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5 definitions found
 for Tenant
From The Collaborative International Dictionary of English v.0.48 :

  Tenant \Ten"ant\, n. [F. tenant, p. pr. of tenir to hold. See
     Tenable, and cf. Lieutenant.]
     1. (Law) One who holds or possesses lands, or other real
        estate, by any kind of right, whether in fee simple, in
        common, in severalty, for life, for years, or at will;
        also, one who has the occupation or temporary possession
        of lands or tenements the title of which is in another; --
        correlative to landlord. See Citation from --Blackstone,
        under Tenement, 2. --Blount. Wharton.
        [1913 Webster]
  
     2. One who has possession of any place; a dweller; an
        occupant. "Sweet tenants of this grove." --Cowper.
        [1913 Webster]
  
              The hhappy tenant of your shade.      --Cowley.
        [1913 Webster]
  
              The sister tenants of the middle deep. --Byron.
        [1913 Webster]
  
     Tenant in capite [L. in in + capite, abl. of caput head,
        chief.], or Tenant in chief, by the laws of England, one
        who holds immediately of the king. According to the feudal
        system, all lands in England are considered as held
        immediately or mediately of the king, who is styled lord
        paramount. Such tenants, however, are considered as having
        the fee of the lands and permanent possession.
        --Blackstone.
  
     Tenant in common. See under Common.
        [1913 Webster]

From The Collaborative International Dictionary of English v.0.48 :

  Tenant \Ten"ant\, v. t. [imp. & p. p. Tenanted; p. pr. & vb.
     n. Tenanting.]
     To hold, occupy, or possess as a tenant.
     [1913 Webster]
  
           Sir Roger's estate is tenanted by persons who have
           served him or his ancestors.             --Addison.
     [1913 Webster]

From WordNet (r) 3.0 (2006) :

  tenant
      n 1: someone who pays rent to use land or a building or a car
           that is owned by someone else; "the landlord can evict a
           tenant who doesn't pay the rent" [syn: tenant, renter]
      2: a holder of buildings or lands by any kind of title (as
         ownership or lease)
      3: any occupant who dwells in a place
      v 1: occupy as a tenant

From Moby Thesaurus II by Grady Ward, 1.0 :

  63 Moby Thesaurus words for "tenant":
     abide, addressee, artist-in-residence, berth, board-and-roomer,
     boarder, bunk, cohabit, denizen, domicile, domiciliate, doss down,
     dwell, dweller, habitant, hang out, hirer, homesteader,
     house detective, incumbent, inhabit, inhabitant, inhabiter, inmate,
     inpatient, intern, leaseholder, lessee, live, live-in maid,
     locum tenens, lodge, lodger, nest, occupant, occupier, occupy,
     paying guest, people, perch, populate, remain, renter, reside,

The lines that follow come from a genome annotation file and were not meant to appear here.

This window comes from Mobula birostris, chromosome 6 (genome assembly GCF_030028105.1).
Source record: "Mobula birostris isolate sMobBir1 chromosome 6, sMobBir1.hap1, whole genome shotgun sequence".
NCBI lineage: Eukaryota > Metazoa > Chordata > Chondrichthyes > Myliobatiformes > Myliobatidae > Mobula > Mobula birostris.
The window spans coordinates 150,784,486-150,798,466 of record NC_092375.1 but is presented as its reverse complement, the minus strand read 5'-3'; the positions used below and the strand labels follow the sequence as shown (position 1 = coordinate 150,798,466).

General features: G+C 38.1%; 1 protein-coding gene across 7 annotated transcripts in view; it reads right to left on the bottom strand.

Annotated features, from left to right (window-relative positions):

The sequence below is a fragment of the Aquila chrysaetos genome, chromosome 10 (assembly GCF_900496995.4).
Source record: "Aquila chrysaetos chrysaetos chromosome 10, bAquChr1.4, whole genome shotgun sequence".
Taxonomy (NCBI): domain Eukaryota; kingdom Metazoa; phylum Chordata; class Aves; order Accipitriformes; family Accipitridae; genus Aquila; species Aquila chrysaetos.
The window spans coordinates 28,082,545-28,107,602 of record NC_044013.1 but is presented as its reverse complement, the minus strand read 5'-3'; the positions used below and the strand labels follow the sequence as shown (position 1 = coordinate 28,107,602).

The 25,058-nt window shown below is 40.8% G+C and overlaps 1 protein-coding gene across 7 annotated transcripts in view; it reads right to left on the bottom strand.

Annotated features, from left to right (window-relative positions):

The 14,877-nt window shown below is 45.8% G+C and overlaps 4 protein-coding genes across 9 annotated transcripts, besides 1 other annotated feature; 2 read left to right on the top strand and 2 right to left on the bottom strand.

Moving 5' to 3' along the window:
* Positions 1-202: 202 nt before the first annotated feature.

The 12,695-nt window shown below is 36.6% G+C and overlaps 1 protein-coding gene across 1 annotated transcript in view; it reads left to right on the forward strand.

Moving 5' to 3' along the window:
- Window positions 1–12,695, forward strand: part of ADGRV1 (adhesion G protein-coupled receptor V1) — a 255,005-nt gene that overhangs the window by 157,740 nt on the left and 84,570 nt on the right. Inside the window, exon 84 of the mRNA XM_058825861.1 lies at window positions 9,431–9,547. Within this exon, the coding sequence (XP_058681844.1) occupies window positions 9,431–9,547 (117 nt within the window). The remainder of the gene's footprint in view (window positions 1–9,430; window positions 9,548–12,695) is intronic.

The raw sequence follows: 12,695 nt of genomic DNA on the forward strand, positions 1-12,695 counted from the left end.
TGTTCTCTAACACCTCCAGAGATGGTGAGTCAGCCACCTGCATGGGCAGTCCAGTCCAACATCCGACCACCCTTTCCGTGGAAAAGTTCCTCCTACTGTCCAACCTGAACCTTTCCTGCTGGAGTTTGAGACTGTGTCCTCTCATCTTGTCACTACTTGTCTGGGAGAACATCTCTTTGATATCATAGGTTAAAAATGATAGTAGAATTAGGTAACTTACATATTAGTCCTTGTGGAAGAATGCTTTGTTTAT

residencer, resident, resident physician, residentiary, resider,
     room, roomer, roost, sojourner, squat, squatter, stay, sublessee,
     subtenant, tenant at sufferance, tenant for life, transient,
     transient guest, underlessee
  
  

From Bouvier's Law Dictionary, Revised 6th Ed (1856) :

  TENANT, estates. One who holds or possesses lands or tenements by any kind 
  of title, either in fee, for life, for years, or at will. See 5 Mann. & Gr. 
  54; S. C. 44 Eng. C. L. Rep. 39; 5 Mann. & Gr. 112; Bouv. Inst. Index, h.t. 
       2. Tenants may be considered with regard to the estate to which they 
  are entitled. There are tenants in fee; tenants by the curtesy; tenants in 
  dower; tenants in tail after. possibility of issue extinct; tenants for life 
  tenants for years; tenants from year to year; tenants at Will; and tenants 
  at suffrance. When considered with regard to their number, tenants are in 
  severalty; tenants in common; and joint tenants. There is also a kind of 
  tenant, called tenant to the praecipe. These will be separately examined. 
       3. Tenant in fee is he who has an estate of inheritance in the land. 
  See Fee. 
       4. Tenant by the curtesy, is where a man marries a woman seised of an 
  estate of inheritance, that is, of lands and tenements in fee simple or fee 
  tail; and has by her issue born alive, which was capable of inheriting her 
  estate. In this case he shall, on the death of his wife, hold the lands for 
  life, as tenant by the curtesy. Co. Litt. 29, a; 2 Lilly's Reg. 656; 2 Bl. 
  Com. 126. See Curtesy. 
       5. Tenant in dower is where the husband of a woman is seised of an 
  estate of inheritance, and dies; in this case, the wife shall have the third 
  part of the lands and tenements of which he was seised at any time during 
  the coverture, to hold to herself during the term of her natural life. 2 Bl. 
  Com. 129; Com. Dig. Dower, A 1. See Dower.